Here is not the news

28 September, 2015 (20:58) | All articles | By: Stuart Fraser

WHAT has become of journalism?

Large swathes of it has been killed by money-men, and not very competent money-men at that, of course. Every time they cut back, they lose readers and business, but the loss of readers and business that follows every cutback comes, each time, as the most amazing surprise to the accountants.

But that’s a subject for another day. What’s getting my goat is the way broadcast journalism, already dumbed-down beyond belief, is forgetting what journalism is supposed to be.

They did it again this morning, on the Today programme, which once-proud institution has become radio’s equivalent of Good Morning with Richard and Judy.

For the better part of half an hour the new shadow chancellor, John McDonnell, answered questions with straight answers and tried to explain his position. The second – the split second – he stopped speaking, the presenter turned to the BBC’s political editor and asked her what she thought of what he’d said.

Dear God. For years now I’ve screamed at the TV or the radio: ‘It doesn’t matter what she thinks, she’s there to report the news, not tell us what she thinks.

‘I’ve just heard the man speak, I can decide for myself what I thought of it. I don’t need her bloody opinion. Who the fuck is she anyway?’

But this is what passes for news today. Journalists are celebrities who are invited to give us opinion as fact, live on TV every night. Poor Nick Robinson, Laura Kuenssberg’s predecessor as the BBC’s political editor, got into terribly hot water over this, especially in Scotland. (He was a Young Conservative, you see, and Conservatives are about as welcome in Scotland as Welshmen in an English rugby club).

And it’s not a political point – the same treatment is meted out to right and left, though the left has to grit its teeth while the usual tired old clichés are obediently repeated.

In the left’s case, it doesn’t help that these purveyors of opinion are completely baffled by Corbyn: so institutionalised have these journalists become that they can’t quite grasp the essential simplicity of what he’s saying: I’ve been elected on these principles; I’m now going to come up with policy proposals based on them, in consultation with my party; when these policy suggestions are ready, I’m going to ask our membership to decide whether they should become party policy.’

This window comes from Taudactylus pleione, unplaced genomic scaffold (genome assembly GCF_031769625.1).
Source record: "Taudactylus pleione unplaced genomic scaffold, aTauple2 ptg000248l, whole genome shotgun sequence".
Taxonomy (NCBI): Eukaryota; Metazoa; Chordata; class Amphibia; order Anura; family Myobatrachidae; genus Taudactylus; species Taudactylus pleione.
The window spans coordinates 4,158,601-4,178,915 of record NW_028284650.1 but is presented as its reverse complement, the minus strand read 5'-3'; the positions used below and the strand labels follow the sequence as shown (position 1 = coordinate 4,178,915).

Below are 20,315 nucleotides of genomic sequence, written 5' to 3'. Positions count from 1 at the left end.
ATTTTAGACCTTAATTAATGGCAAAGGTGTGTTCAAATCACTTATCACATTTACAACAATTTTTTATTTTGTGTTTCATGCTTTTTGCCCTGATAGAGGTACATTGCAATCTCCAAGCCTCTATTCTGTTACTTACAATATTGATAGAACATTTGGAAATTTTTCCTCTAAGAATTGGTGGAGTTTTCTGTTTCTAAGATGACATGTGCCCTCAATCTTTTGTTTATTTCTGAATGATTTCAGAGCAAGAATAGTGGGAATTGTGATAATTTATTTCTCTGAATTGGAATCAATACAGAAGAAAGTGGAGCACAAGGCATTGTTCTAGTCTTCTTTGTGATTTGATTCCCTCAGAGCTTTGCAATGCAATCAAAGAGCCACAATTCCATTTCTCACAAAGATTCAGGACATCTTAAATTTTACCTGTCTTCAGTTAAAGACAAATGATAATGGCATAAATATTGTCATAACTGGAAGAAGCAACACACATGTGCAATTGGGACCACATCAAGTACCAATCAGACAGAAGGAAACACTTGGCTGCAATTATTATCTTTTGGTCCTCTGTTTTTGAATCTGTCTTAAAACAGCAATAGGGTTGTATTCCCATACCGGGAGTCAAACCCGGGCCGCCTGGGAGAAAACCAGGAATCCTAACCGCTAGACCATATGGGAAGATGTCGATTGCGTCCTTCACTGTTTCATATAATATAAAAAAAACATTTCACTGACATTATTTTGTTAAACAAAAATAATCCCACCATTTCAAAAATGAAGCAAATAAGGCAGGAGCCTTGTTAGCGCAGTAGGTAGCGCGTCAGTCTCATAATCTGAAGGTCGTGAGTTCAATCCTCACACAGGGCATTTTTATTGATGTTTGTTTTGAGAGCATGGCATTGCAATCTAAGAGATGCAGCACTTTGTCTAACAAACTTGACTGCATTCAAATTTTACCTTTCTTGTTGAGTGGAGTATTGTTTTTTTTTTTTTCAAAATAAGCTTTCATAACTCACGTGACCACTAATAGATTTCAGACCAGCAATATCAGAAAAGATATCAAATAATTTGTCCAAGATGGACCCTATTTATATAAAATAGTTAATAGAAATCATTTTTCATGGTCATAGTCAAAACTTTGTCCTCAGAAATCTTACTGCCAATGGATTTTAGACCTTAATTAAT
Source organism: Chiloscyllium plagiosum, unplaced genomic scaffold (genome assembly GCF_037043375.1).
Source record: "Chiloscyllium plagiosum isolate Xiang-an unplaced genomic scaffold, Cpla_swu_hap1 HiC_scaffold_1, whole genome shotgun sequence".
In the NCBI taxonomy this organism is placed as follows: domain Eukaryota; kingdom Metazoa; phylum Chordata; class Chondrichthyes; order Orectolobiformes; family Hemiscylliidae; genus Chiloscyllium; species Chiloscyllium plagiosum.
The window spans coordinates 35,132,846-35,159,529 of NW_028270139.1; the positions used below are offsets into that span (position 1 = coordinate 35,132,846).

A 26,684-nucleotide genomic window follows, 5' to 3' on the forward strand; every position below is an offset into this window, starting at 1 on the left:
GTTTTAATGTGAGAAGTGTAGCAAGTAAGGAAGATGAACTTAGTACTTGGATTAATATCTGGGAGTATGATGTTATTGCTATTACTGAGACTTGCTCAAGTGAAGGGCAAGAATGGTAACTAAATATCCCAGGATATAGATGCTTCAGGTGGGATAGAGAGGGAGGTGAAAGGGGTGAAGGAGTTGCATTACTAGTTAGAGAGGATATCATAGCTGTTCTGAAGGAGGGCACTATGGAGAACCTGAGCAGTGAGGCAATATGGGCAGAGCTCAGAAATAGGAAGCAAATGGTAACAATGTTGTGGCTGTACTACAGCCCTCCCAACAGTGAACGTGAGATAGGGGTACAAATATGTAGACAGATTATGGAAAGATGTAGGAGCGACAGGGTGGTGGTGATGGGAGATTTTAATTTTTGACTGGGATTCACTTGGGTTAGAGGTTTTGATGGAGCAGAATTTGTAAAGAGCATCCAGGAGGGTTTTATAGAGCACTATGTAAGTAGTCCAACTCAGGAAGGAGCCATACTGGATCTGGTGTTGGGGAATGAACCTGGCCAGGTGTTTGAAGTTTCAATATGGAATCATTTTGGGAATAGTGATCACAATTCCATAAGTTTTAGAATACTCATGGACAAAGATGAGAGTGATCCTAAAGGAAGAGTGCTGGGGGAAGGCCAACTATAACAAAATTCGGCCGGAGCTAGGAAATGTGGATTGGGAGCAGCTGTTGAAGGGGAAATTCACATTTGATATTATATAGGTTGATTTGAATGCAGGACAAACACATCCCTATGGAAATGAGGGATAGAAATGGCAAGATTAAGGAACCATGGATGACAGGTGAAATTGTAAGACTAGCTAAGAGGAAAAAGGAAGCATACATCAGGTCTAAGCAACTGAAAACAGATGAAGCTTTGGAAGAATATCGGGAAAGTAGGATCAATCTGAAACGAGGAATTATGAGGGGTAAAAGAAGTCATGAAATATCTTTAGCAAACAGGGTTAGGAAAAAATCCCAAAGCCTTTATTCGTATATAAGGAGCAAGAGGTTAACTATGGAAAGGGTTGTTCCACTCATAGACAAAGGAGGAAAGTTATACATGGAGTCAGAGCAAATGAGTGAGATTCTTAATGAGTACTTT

I suppose everybody’s become so used to policy being handed down by focus groups, PR consultants, marketing departments and, in the case of the Conservatives, whichever corporation has bought the latest initiative, that this ‘democracy’ thing has become challenging.

But the central point is this, and it’s serious: the BBC isn’t there to tell us what its staff think; the BBC is there to tell us what’s happening, and moreover, do it in an unbiased manner.

There are plenty of places to look for opinion – this blog, for example. But the broadcast news, watched or listed to by millions, produced by our independent public service broadcaster, is emphatically not the place for opinion.


I’m disappointed none of you – apart from dear Brother Fiddle – had the cojones to talk cojones, in our little tribute to David Cameron and Pig-gate.

In fact, I was sat beside Brother Pictures while he read it, and he said ‘no no no’ aloud.  The Coconut Eating Crab knows what he must have done with his to prompt such a reaction.

Nevertheless, the forum is still open for anybody brave enough to reveal ‘the worse place upon which I intruded my manhood’.

Meanwhile, I notice that Mr Cameron has now insisted he did not place his little pink todger into a dead pig’s mouth, which means one of two things: either he did not place his little pink todger into a dead pig’s mouth; or one of his very rich chums has bought the negatives.

Anybody but…

Thanks to my Scottish heritage, I’ve always been a member of rugby union’s ABE Club (Anybody But England), so you can imagine how pleased I was at Wales’s great escape on Saturday night in the World Cup.

This was tempered, however, by having to turn out Page 1 and 3 of the following morning’s Sunday Independent, bearing reaction to the outcome of the match, to a very tight print deadline which effectively meant the pages had to be finished a scant few minutes after the final whistle.

So, as old hacks, Brother Pictures and I employed the Queen Mum Convention: get it ready beforehand. (I wrote obituaries of, or edited memorial supplements about, the Queen Mum for a good 20 years before the Grim Reaper finally found a way past the gin fizzing in the old girl’s bloodstream).

The QMC usually serves us well, but not with a rugby game like that with the result in doubt right until the final second.

When we finally pressed the green button, we’d done at least four separate versions of two pages, starting with England romping to victory, continuing with England clinching victory after a spirited Welsh fightback; moving swiftly on to England getting away with a narrow win thanks to Wales running out of players; and finally, by now a gibbering wreck, finishing with England snatching defeat from the jaws of victory while Wales called up the cleaning lady to cover at full back.

If I wasn’t a member of the ABE club beforehand, that very stressful little interlude would have made me one.

And we have to do it all again next Saturday. I think I’ll start with ‘England comeback saves their bacon’, and anything else will be a bonus.



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